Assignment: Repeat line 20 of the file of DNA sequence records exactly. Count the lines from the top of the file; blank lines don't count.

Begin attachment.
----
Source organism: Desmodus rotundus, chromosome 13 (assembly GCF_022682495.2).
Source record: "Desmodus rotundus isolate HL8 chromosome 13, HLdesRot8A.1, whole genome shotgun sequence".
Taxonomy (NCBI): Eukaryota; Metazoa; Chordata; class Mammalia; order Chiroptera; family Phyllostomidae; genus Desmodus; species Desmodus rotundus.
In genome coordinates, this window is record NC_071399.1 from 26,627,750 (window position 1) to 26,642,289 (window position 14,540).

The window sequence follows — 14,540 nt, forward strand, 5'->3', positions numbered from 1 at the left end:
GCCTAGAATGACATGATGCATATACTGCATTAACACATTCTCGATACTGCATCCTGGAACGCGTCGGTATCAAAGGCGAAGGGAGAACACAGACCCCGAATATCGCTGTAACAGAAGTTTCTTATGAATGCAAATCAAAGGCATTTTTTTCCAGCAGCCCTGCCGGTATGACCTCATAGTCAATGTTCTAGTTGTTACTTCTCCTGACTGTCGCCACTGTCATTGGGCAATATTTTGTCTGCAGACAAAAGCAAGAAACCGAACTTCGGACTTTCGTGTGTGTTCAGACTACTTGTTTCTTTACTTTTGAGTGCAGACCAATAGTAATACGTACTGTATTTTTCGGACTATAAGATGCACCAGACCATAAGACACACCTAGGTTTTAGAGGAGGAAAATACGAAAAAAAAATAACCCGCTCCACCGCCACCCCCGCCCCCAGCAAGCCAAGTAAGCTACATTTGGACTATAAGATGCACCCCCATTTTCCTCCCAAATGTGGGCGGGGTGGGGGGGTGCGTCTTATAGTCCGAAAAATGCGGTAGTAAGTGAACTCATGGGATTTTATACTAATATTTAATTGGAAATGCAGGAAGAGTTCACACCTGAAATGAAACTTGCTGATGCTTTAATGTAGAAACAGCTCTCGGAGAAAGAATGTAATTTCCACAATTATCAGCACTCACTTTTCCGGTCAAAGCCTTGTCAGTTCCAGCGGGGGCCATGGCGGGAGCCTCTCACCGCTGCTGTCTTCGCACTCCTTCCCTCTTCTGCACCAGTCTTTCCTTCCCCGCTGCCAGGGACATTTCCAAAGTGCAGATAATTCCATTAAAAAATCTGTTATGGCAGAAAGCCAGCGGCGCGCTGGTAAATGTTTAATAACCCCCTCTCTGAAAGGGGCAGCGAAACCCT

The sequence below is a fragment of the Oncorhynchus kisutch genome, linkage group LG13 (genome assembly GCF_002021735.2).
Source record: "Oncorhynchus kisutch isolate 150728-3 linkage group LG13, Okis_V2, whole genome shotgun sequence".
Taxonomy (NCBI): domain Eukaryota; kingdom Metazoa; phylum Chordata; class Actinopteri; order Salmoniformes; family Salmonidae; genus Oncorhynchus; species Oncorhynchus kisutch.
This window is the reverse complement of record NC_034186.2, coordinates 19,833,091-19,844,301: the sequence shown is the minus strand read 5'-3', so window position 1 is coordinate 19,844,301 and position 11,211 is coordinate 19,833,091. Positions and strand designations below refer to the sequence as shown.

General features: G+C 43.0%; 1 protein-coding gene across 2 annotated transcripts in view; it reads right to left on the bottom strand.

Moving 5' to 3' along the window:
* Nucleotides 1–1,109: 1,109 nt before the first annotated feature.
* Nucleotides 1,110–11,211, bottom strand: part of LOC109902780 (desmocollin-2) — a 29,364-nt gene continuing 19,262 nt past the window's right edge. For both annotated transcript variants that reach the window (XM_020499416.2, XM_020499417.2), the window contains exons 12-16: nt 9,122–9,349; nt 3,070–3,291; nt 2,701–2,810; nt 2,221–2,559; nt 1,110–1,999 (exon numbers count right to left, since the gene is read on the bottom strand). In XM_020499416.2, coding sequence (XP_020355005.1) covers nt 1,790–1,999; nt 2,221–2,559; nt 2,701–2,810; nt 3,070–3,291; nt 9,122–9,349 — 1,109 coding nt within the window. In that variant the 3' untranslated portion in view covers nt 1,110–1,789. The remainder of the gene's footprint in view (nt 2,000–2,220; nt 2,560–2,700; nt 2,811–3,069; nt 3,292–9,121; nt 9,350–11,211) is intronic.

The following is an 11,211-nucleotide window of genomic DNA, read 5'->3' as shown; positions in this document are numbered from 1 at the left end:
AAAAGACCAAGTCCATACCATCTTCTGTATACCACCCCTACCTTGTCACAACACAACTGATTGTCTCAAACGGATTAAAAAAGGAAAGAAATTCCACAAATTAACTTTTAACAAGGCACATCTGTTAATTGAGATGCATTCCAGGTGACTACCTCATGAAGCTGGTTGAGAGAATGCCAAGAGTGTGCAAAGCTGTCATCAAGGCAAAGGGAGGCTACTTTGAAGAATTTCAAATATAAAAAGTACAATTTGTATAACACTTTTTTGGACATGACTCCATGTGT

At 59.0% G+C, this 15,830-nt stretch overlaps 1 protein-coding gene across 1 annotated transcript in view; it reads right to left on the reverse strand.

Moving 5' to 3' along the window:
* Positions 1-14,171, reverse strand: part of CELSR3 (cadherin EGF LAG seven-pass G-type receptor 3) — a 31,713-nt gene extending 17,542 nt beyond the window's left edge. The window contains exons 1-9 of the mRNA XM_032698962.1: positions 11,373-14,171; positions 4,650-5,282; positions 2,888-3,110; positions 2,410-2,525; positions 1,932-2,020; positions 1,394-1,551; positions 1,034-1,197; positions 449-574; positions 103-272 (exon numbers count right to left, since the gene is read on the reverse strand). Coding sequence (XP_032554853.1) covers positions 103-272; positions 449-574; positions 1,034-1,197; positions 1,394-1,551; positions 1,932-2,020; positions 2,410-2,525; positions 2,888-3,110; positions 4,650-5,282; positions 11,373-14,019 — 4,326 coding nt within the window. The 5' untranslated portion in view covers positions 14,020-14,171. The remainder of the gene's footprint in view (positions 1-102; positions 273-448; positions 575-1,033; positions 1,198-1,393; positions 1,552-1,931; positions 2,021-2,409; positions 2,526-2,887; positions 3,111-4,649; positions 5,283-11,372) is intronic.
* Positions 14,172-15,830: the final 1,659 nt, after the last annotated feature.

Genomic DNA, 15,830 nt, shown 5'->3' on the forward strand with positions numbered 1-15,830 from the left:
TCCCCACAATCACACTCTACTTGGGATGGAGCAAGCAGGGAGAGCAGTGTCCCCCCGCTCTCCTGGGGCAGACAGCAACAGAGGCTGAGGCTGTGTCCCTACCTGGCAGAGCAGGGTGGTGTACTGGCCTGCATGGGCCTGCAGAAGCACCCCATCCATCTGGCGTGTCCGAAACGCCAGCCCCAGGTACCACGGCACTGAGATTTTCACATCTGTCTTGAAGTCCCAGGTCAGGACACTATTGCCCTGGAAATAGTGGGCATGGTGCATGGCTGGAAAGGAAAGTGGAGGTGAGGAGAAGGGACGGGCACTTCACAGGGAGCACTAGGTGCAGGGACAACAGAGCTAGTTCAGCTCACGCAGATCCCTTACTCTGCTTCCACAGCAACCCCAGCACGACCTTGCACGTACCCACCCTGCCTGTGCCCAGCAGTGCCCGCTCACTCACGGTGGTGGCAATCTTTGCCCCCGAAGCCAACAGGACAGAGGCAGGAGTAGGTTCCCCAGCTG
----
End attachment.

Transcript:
* Positions 14,172-15,830: the final 1,659 nt, after the last annotated feature.